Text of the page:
Go Down

Topic: Powering multiple different large and small servos with same power source (Read 371 times) previous topic - next topic

Squirt_5432

I'm trying to design/build a desktop robot arm from scratch as a fun 3D printing + Arduino challenge, and I'm fairly new to large-scale power supplies. Particularly, I have several different types of servos used in the arm (some joints need more power, some need to be lighter weight, some in between) and they're all a slightly different voltage. I'm using:

1x SG90 (standard cheapy RC servo for one of the low-load wrist joints)
~ Voltage: 4.8 - 6V
~ Max current: 1.6A

3x MG995 (medium servo for other wrist joints and claw)
~ Voltage: 3.0 - 7.2V
~ Max current: 1.5A

2x DS3218 (medium-beefy 270deg for elbow and yaw joint)
~ Voltage: 4.8 - 6.8V
~ Max current: 2.2A

1x D3625 (big boy for main shoulder joint)
~ Voltage: 4.8 - 7.2V (9V max)
~ Max current: 30.0A ( :O )

All driven by a PCA9685 16-channel servo driver, which is controlled by an Arduino Nano. All servos claim to run on at least 5V, and I have a 5V 10A wall adapter power supply (previously used on an LED strip project with amazing success) which works great for any ONE of the servos, but as soon as I start hooking up more at once it starts giving out under smaller and smaller loads until it essentially doesn't work at all.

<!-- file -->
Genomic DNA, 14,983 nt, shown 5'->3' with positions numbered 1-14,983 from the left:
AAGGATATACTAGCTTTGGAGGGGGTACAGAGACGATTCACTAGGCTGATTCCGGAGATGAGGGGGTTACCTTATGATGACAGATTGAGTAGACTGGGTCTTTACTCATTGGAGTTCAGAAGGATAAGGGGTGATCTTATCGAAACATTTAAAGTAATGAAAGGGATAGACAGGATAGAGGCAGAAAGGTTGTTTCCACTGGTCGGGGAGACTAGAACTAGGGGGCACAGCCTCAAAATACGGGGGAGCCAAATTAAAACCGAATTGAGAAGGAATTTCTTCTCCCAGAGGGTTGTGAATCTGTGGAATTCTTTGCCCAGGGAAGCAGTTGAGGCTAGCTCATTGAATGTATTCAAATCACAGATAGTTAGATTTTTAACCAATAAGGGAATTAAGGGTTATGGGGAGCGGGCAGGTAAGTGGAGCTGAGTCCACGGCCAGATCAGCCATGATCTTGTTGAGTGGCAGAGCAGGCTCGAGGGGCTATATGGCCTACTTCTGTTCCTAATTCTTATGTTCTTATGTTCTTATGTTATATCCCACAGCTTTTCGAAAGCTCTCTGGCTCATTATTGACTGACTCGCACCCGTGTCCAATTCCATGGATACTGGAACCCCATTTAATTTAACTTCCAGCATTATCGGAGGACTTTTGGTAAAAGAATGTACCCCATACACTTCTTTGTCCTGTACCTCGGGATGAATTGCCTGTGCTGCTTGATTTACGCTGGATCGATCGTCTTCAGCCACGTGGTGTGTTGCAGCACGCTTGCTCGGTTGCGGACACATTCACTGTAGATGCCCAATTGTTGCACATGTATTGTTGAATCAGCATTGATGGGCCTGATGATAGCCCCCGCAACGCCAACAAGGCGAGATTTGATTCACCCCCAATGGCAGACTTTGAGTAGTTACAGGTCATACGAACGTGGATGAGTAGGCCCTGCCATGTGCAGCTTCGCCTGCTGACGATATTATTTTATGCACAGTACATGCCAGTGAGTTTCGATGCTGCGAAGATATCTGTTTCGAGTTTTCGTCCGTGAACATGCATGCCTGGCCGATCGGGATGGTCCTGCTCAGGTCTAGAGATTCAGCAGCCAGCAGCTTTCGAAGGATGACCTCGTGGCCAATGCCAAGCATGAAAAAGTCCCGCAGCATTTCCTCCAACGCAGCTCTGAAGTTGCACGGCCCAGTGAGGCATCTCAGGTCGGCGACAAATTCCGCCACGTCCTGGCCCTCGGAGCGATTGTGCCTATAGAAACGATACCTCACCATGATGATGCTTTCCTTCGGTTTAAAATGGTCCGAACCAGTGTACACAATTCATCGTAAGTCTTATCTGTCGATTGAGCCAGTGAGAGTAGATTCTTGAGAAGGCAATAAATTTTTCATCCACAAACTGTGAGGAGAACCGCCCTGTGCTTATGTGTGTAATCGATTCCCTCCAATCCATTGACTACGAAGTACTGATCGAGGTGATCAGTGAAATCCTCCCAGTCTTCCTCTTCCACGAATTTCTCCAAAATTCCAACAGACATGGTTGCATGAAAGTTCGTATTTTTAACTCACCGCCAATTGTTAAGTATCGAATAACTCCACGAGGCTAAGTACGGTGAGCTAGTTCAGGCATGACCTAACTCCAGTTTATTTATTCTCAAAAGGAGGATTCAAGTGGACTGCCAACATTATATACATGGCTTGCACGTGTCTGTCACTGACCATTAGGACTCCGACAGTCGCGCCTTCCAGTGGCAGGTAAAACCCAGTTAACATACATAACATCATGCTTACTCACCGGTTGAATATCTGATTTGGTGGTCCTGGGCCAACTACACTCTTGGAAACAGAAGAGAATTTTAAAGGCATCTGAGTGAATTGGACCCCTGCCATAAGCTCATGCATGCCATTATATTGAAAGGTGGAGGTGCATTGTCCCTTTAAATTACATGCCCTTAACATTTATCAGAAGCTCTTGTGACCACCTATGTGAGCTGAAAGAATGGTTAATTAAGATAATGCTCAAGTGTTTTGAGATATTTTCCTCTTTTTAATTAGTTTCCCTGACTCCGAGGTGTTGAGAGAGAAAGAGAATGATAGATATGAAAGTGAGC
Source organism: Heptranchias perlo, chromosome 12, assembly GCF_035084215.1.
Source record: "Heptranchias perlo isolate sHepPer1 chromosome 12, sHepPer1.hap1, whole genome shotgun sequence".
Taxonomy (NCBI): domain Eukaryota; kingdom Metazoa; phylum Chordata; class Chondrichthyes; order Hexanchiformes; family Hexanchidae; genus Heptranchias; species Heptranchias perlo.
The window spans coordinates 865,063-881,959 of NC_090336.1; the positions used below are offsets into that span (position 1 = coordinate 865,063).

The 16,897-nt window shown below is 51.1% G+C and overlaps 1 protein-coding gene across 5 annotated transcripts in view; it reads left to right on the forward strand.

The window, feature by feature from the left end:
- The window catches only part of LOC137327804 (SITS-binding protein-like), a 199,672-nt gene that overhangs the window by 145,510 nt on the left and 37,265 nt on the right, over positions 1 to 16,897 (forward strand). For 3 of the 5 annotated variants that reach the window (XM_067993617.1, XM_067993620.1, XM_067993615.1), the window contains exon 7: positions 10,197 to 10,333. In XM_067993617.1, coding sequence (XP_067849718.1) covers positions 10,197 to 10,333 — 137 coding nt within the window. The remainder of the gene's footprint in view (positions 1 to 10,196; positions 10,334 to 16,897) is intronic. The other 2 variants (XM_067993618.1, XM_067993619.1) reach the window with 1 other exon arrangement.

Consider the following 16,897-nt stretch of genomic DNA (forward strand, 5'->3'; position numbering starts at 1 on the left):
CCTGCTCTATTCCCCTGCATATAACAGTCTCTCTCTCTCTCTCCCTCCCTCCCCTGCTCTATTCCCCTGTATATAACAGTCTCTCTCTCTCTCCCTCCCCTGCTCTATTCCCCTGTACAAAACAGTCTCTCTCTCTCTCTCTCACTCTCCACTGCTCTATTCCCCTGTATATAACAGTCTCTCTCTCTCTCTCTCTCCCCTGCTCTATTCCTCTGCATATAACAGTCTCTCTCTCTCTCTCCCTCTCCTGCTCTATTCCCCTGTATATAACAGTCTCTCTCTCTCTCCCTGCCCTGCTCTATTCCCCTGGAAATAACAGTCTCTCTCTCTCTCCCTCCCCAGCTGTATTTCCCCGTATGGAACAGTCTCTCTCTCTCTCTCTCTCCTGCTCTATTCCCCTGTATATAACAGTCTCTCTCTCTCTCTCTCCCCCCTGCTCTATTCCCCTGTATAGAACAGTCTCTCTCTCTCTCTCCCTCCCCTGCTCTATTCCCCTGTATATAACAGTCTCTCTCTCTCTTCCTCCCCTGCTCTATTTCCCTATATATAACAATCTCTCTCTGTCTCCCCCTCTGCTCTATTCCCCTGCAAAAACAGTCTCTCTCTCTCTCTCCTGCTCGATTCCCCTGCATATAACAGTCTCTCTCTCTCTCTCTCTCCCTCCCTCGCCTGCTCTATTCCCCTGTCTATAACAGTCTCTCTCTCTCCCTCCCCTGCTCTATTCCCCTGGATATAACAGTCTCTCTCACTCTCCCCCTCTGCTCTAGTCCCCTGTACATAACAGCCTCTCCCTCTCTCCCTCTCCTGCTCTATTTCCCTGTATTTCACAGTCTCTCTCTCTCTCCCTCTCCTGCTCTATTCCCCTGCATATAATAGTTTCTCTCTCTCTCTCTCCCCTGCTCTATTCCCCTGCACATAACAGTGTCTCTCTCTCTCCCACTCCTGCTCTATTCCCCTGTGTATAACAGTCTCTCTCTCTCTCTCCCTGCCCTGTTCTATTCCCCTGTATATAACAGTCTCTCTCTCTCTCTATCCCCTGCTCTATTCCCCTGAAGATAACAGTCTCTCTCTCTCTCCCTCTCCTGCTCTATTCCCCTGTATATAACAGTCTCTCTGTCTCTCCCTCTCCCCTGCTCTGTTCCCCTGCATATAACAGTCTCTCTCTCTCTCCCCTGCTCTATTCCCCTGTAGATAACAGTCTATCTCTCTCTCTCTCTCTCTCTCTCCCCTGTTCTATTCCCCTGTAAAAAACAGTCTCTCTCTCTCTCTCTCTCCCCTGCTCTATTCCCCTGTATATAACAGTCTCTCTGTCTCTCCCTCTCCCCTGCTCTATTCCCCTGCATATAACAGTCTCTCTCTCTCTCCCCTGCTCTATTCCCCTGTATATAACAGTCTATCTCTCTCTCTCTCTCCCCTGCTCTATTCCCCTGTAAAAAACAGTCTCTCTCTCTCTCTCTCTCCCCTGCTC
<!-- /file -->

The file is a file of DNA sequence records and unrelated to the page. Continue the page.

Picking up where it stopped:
Any ideas on why this is or what I should do instead? The project can be either battery or wall powered; doesn't make a big difference to me.

Paul_KD7HB

With the limited to none information you have given, my only advice is for you to measure to current being drawn from your adapter and to measure the voltage at the adapter as you make your tests.

Paul

Squirt_5432

With the limited to none information you have given...
Just updated the original question with some specs. Sorry for the vagueness

Paul_KD7HB

My original advice still stands! Measure, measure, measure.  Stop guessing!

Paul

Squirt_5432

I mean, if someone else has already taken the measurements (more accurately than I probably could, especially considering the only tool I own for that is a simple digital multimeter), I would think I can just set up my circuit to be prepared for the maximum anticipated values of everything. I'm mainly asking how to do that - how to use a shared power source
to power the Arduino and the servos with differing voltages so each one is used to its full potential, and what kind of power source I should be researching to handle that kind of current (adding them all up that should be around 40A max, which sounds crazy to me... Is that normal for 7 servos?)

Go Up